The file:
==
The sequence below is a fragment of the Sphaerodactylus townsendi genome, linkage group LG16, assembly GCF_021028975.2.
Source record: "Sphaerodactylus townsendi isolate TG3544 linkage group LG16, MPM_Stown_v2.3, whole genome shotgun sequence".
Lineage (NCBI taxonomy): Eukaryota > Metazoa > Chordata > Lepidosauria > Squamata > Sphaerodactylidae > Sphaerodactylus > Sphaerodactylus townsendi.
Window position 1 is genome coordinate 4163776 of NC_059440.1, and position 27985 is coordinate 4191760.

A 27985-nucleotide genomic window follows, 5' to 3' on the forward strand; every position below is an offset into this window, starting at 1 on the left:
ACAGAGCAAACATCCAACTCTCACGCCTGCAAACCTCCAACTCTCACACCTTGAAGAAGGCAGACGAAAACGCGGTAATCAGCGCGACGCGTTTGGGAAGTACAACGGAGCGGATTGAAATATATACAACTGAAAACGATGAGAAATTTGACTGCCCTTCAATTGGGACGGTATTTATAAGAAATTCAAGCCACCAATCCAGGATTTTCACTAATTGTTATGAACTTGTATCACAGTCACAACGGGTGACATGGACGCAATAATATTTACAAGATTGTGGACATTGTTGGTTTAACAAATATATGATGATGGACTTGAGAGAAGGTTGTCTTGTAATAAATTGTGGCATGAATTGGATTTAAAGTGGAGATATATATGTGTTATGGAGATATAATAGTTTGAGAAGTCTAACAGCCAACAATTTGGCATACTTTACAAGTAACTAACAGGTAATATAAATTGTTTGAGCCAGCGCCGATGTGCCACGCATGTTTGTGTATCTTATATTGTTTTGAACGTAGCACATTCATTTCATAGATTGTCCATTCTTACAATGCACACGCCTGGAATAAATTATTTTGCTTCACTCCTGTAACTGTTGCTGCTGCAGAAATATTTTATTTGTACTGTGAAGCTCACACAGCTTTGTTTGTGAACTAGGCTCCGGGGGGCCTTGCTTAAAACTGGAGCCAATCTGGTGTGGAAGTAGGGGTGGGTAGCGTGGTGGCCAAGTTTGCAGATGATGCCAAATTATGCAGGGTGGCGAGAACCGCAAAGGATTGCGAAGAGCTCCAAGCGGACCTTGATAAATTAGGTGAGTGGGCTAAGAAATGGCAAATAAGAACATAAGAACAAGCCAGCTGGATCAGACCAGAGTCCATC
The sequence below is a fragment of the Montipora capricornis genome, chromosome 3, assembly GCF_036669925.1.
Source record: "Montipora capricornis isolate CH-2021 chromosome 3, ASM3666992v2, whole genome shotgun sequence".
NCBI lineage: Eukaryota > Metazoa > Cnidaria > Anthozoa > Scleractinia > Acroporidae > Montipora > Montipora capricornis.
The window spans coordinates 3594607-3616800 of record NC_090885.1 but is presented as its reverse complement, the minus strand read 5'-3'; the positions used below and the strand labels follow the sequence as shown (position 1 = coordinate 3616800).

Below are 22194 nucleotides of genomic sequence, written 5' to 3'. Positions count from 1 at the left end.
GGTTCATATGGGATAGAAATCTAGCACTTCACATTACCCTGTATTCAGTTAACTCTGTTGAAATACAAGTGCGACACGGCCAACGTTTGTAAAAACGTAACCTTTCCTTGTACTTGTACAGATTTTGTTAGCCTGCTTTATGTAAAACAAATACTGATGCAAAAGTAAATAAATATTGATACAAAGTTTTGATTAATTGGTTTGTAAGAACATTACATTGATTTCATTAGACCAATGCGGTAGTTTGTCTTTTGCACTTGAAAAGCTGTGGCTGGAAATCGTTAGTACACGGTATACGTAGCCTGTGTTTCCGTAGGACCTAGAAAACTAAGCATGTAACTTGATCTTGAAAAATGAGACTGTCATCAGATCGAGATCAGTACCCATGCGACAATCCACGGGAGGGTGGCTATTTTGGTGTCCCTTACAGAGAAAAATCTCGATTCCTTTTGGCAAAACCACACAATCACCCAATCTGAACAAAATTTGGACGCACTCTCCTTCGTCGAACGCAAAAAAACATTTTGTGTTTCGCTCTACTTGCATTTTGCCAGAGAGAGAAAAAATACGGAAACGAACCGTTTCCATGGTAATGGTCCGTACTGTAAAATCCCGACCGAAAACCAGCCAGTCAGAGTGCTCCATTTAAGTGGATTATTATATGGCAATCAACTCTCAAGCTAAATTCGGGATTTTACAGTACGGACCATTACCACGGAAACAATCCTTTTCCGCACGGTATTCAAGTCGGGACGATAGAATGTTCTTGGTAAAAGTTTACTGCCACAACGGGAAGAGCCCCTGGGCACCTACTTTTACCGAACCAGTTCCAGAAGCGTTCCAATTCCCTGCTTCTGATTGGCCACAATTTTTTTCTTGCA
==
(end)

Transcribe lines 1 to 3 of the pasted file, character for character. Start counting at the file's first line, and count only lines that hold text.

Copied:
The sequence below is a fragment of the Sphaerodactylus townsendi genome, linkage group LG16, assembly GCF_021028975.2.
Source record: "Sphaerodactylus townsendi isolate TG3544 linkage group LG16, MPM_Stown_v2.3, whole genome shotgun sequence".
Lineage (NCBI taxonomy): Eukaryota > Metazoa > Chordata > Lepidosauria > Squamata > Sphaerodactylidae > Sphaerodactylus > Sphaerodactylus townsendi.